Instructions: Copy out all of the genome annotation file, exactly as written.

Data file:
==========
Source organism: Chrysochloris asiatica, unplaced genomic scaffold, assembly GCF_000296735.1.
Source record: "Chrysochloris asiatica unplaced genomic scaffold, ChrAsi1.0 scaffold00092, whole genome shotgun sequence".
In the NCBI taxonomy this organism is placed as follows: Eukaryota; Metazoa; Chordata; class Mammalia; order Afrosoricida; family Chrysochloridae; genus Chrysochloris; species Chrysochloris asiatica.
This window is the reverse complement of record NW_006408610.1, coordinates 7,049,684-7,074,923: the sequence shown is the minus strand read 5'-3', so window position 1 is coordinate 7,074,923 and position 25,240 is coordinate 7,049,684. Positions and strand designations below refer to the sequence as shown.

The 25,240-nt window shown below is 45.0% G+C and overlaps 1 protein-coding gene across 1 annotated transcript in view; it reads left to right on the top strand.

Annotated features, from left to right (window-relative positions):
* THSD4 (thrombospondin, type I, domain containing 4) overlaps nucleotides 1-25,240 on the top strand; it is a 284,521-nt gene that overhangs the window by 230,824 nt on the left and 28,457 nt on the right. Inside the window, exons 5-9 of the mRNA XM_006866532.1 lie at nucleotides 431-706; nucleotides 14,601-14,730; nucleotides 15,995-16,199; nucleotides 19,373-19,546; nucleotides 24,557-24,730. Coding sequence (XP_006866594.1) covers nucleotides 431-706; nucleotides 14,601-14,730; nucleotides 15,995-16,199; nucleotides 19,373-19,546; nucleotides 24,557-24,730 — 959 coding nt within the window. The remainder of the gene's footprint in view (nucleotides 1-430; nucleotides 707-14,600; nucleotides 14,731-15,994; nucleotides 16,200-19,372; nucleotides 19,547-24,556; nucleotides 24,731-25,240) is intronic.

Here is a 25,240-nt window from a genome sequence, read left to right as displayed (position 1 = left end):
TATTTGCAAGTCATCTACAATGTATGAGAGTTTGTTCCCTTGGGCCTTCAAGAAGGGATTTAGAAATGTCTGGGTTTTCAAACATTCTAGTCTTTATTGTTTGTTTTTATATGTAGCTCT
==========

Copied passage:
Source organism: Chrysochloris asiatica, unplaced genomic scaffold, assembly GCF_000296735.1.
Source record: "Chrysochloris asiatica unplaced genomic scaffold, ChrAsi1.0 scaffold00092, whole genome shotgun sequence".
In the NCBI taxonomy this organism is placed as follows: Eukaryota; Metazoa; Chordata; class Mammalia; order Afrosoricida; family Chrysochloridae; genus Chrysochloris; species Chrysochloris asiatica.
This window is the reverse complement of record NW_006408610.1, coordinates 7,049,684-7,074,923: the sequence shown is the minus strand read 5'-3', so window position 1 is coordinate 7,074,923 and position 25,240 is coordinate 7,049,684. Positions and strand designations below refer to the sequence as shown.

The 25,240-nt window shown below is 45.0% G+C and overlaps 1 protein-coding gene across 1 annotated transcript in view; it reads left to right on the top strand.

Annotated features, from left to right (window-relative positions):
* THSD4 (thrombospondin, type I, domain containing 4) overlaps nucleotides 1-25,240 on the top strand; it is a 284,521-nt gene that overhangs the window by 230,824 nt on the left and 28,457 nt on the right. Inside the window, exons 5-9 of the mRNA XM_006866532.1 lie at nucleotides 431-706; nucleotides 14,601-14,730; nucleotides 15,995-16,199; nucleotides 19,373-19,546; nucleotides 24,557-24,730. Coding sequence (XP_006866594.1) covers nucleotides 431-706; nucleotides 14,601-14,730; nucleotides 15,995-16,199; nucleotides 19,373-19,546; nucleotides 24,557-24,730 — 959 coding nt within the window. The remainder of the gene's footprint in view (nucleotides 1-430; nucleotides 707-14,600; nucleotides 14,731-15,994; nucleotides 16,200-19,372; nucleotides 19,547-24,556; nucleotides 24,731-25,240) is intronic.

Here is a 25,240-nt window from a genome sequence, read left to right as displayed (position 1 = left end):
TATTTGCAAGTCATCTACAATGTATGAGAGTTTGTTCCCTTGGGCCTTCAAGAAGGGATTTAGAAATGTCTGGGTTTTCAAACATTCTAGTCTTTATTGTTTGTTTTTATATGTAGCTCT